Mary through her unexpected Uranian actions is able to help those around her to transform.  Her unique ways of seeing and doing things upset the established order which allows for new things to happen, and for new ideas and views to appear in the cultural clearing or horizon.   Bert and his chimney sweep friends show us the Plutonian power and richness of chaos and liminality.

Victor Turner reminds us that the liminal figure of the trickster breaks “ the cake of custom and enfranchises speculation” so that there is a “promiscuous intermingling and juxtaposing of the categories” (Turner, 1969: 106).  Furthermore, this promiscuous intermingling may engender new progeny, never of a type previously envisioned:  “Such creative negations remind us of the need to reinvest the clean with the filthy, the rational with the animalistic, the ceremonial with the carnivalesque in order to maintain cultural vitality. And they confirm the endless potentiality of dirt and the pure potentiality of liminality. The mundus inversus [inverted world] does more than simply mock our desire to live ccording to our usual orders and norms; it reinvests life with a vigor and a Spielraum  [an arena of playful inventiveness] attainable (it would seem) in no other way.” (Babcock-Abrahams 1978: 32)

This liminal chaotic adventure has taken place in the surrounds of the hearth, representing the cultural center of the family, and alludes to the Trickster as culture bringer. 

Thus the trickster’s breaking and reaffirming the rules represents a move beyond order and disorder to transformed order significantly revitalized and repopulated with a wider breath of options. (Pelton, 1979: 8).
As an agent of creativity, the trickster is often associated with activities that center upon human creativity: the bringing of culture, laughter, business transactions as well as opening the doors of perception . . . the trickster’s association with creativity parallels his common linkage with creation and innovation: the creative process mimics the creation process itself.  Tricksters in their own way counter the Stoic argument that the trait that we have in common with God and the universe is logos: word, logic and order.  Tricksters argue that the common trait is creativity, imagination, invention and experimentation. (Hynes, 1993, p. 213)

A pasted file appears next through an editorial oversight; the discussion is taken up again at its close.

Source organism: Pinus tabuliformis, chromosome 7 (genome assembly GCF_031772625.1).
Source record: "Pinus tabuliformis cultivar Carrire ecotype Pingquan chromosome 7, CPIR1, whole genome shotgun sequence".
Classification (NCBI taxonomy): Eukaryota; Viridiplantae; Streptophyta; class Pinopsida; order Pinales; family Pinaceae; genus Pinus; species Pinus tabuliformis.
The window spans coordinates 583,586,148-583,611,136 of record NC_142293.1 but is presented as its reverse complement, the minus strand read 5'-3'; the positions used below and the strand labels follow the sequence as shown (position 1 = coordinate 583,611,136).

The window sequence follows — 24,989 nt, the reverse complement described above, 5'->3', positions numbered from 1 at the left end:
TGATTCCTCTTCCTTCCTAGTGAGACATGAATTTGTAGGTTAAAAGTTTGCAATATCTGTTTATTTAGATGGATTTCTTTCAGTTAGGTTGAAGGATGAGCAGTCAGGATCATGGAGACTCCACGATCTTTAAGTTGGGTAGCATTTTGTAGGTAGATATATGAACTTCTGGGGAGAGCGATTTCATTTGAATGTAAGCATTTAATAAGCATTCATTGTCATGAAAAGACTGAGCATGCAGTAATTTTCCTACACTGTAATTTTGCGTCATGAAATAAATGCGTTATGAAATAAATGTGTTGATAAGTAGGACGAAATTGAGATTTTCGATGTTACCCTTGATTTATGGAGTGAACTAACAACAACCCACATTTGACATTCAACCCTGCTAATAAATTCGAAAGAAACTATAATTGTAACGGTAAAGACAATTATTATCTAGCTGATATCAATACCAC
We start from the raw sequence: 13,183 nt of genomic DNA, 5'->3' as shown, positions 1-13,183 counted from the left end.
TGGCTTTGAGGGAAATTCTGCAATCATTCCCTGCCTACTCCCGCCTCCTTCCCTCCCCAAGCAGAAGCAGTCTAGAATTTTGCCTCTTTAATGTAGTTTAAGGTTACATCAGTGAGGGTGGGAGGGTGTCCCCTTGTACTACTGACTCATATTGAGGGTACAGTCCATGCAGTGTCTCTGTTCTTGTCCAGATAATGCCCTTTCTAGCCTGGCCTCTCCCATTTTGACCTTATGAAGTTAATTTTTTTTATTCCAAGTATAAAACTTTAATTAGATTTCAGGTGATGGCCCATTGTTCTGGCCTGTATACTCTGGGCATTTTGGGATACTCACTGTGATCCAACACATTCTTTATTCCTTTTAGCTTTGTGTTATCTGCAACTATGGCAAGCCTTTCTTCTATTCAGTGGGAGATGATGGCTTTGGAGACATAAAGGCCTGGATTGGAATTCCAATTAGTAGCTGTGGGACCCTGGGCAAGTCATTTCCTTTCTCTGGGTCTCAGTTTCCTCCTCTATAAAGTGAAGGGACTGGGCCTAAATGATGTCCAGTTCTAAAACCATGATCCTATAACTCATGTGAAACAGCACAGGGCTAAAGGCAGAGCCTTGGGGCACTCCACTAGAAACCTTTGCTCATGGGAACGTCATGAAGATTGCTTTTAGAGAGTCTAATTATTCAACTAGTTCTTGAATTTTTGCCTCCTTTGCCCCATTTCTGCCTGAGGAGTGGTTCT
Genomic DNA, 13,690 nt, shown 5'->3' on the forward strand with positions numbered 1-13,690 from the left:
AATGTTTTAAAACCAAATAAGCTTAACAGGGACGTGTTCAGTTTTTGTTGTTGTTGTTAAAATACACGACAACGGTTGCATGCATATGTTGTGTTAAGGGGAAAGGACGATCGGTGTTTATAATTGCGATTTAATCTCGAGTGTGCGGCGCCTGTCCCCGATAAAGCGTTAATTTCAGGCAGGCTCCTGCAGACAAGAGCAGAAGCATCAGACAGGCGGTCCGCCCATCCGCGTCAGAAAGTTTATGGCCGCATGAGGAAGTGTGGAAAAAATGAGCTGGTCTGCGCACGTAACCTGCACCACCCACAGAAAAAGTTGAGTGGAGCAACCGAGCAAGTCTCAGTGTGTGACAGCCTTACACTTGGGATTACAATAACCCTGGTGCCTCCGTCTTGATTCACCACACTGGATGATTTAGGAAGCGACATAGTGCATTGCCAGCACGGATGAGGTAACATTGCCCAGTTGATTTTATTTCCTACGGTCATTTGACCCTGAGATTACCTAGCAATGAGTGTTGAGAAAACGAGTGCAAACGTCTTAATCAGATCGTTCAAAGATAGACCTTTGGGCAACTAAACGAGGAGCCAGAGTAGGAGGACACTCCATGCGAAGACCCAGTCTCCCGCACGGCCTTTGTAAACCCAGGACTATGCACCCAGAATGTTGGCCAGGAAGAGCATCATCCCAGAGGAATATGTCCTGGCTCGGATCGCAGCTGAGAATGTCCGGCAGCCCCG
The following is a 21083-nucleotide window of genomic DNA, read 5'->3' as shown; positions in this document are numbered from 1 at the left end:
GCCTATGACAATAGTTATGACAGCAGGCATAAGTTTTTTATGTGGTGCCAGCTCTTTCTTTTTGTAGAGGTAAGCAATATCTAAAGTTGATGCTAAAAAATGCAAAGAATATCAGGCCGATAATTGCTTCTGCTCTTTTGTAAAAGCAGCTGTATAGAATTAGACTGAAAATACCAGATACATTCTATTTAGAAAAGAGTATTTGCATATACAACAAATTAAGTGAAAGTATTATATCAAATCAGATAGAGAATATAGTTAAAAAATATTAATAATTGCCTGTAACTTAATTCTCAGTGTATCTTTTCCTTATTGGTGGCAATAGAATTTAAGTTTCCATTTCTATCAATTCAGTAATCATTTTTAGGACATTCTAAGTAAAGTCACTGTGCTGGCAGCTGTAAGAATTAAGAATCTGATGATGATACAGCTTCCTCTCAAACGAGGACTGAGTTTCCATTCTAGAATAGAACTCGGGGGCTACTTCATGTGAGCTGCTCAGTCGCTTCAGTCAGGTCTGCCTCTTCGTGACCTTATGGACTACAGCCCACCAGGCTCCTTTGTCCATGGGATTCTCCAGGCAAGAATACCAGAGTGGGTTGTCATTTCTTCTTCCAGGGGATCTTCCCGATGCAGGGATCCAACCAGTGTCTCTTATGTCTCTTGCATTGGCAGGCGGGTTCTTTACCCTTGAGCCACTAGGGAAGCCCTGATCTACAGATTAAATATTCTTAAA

Bert and Mary have demonstrated play’s transformative power, at once destructive and creative.  Play has the power to create the world anew, to cleanse the doors of perception, yet at this point, all George can see is chaos and ruin everywhere.  He has left the chaos of the bank to come home to even more chaos.  George is deeply in the third matrix, BPM III, in a seeming life or death struggle, as his previously well-ordered routine lies in ruin all around him.  His structures and schedules are all in shambles—tradition, discipline, and rules have all vanished, leaving what appears to be “a ghastly mess.”  His old way of being seems to be as good as dead.  The disastrous outing will probably result in his ousting from the bank, since his job is almost certainly in jeopardy.